A brief review of the design principles and performance in joint replacement registries.
Joseph Maratt, MD | August 30, 2020
During a knee replacement, the arthritic and damaged joint is resurfaced with metal and plastic implants.
There are over 150 different knee replacement implants on the market today. Many of their origins can be traced back to innovative designs from the 1970s. Traditional knee replacement designs can be grouped into 2 broad categories - ones that rely on a ligament within the knee and others that substitute for it with features like a cam and post.
The medial stabilized total knee design was introduced in the early 2000s to better reproduce the functional anatomy and more closely replicate the normal movement and stability of the knee.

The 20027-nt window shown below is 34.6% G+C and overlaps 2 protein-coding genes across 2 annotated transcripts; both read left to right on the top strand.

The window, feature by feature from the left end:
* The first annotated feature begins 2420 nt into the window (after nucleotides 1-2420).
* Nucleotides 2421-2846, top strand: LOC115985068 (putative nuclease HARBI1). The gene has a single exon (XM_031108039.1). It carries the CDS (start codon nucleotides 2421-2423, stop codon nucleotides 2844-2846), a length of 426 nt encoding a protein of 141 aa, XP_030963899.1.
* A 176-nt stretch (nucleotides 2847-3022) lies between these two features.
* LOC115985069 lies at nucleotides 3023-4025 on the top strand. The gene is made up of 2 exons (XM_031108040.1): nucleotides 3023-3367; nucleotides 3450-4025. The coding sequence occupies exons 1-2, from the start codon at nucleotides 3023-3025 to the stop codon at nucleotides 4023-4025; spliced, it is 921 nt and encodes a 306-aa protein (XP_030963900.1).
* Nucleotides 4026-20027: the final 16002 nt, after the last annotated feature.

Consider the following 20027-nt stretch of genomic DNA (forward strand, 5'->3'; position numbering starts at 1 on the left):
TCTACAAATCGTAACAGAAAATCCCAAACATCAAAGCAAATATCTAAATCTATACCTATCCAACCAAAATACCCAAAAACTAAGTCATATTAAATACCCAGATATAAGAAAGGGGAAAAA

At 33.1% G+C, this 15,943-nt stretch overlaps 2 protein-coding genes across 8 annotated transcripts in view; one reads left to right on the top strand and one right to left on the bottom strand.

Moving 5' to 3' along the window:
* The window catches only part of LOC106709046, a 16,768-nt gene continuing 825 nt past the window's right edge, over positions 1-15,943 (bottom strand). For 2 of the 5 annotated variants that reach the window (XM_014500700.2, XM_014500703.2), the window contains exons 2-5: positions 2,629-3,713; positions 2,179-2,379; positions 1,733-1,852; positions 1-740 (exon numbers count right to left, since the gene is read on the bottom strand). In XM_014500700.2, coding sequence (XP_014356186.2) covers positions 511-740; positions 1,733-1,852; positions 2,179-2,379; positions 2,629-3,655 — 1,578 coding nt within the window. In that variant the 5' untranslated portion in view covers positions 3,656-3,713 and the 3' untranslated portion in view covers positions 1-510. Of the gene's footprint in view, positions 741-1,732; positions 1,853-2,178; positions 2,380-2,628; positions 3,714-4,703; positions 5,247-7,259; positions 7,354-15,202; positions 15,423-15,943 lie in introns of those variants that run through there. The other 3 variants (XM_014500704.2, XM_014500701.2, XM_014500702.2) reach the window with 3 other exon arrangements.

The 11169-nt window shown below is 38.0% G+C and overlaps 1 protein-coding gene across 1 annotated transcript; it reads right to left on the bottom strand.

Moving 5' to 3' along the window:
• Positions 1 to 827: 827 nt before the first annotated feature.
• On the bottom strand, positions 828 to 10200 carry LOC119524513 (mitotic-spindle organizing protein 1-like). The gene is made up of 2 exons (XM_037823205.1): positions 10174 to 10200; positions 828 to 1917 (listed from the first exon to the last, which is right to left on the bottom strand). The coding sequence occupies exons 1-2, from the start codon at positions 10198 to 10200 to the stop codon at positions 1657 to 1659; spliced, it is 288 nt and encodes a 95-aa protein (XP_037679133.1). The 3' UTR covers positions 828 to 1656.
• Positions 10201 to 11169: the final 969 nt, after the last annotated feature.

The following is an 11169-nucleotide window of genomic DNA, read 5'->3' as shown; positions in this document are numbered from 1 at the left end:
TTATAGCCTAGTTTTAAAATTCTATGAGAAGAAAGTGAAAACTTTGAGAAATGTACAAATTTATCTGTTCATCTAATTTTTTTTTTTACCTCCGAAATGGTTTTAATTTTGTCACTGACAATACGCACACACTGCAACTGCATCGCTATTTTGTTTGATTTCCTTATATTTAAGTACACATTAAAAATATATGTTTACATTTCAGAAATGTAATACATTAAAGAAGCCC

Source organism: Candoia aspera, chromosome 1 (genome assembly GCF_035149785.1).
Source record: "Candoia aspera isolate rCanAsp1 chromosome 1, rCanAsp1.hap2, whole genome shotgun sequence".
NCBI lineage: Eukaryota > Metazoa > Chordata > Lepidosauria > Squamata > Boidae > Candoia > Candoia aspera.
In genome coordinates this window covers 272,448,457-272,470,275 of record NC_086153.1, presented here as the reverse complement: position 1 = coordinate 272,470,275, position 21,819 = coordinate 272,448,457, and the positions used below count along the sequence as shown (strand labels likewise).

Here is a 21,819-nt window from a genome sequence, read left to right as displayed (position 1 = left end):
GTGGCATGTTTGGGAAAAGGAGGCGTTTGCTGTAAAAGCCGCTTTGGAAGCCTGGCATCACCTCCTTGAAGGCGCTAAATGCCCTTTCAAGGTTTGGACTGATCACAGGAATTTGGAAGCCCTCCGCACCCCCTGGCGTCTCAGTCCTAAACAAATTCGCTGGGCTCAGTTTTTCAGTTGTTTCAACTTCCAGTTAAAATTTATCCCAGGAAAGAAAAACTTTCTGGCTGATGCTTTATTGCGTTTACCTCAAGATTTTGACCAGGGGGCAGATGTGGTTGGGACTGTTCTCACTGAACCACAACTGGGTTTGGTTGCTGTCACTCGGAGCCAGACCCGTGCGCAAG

Research shows that the medial side of the knee is more stable than the lateral. The medial stabilized designs attempt to mimic that asymmetric stability with the medial side more stable than the lateral.
These implants have shown good long-term outcomes along with better functional outcomes in several studies.
Registries can report the real world performance of implants across institutions and users in a region. They can provide valuable and actionable data to guide practice.
A recent report of registry data showed that the medial stabilized knee replacement design has comparable survivorship to traditional designs despite the greater degree of constraint.
Dr. Joseph Maratt is a board certified orthopaedic surgeon specializing in hip and knee replacement.
During this procedure, the damaged bone and cartilage of the knee is removed, and replaced with prosthetic implants.